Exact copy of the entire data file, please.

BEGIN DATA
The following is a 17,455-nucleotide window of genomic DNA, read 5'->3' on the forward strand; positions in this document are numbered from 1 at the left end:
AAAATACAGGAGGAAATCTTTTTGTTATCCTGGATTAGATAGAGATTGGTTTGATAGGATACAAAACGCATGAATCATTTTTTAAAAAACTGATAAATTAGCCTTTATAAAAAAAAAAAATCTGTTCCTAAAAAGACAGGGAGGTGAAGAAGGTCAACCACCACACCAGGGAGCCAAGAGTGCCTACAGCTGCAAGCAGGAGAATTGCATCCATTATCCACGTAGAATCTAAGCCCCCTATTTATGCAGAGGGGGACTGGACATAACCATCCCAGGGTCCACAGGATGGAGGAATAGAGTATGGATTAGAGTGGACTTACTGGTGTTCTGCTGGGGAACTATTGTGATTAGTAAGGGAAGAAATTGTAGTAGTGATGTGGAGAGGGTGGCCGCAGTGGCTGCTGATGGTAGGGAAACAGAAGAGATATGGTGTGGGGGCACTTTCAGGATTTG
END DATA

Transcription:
The following is a 17,455-nucleotide window of genomic DNA, read 5'->3' on the forward strand; positions in this document are numbered from 1 at the left end:
AAAATACAGGAGGAAATCTTTTTGTTATCCTGGATTAGATAGAGATTGGTTTGATAGGATACAAAACGCATGAATCATTTTTTAAAAAACTGATAAATTAGCCTTTATAAAAAAAAAAAATCTGTTCCTAAAAAGACAGGGAGGTGAAGAAGGTCAACCACCACACCAGGGAGCCAAGAGTGCCTACAGCTGCAAGCAGGAGAATTGCATCCATTATCCACGTAGAATCTAAGCCCCCTATTTATGCAGAGGGGGACTGGACATAACCATCCCAGGGTCCACAGGATGGAGGAATAGAGTATGGATTAGAGTGGACTTACTGGTGTTCTGCTGGGGAACTATTGTGATTAGTAAGGGAAGAAATTGTAGTAGTGATGTGGAGAGGGTGGCCGCAGTGGCTGCTGATGGTAGGGAAACAGAAGAGATATGGTGTGGGGGCACTTTCAGGATTTG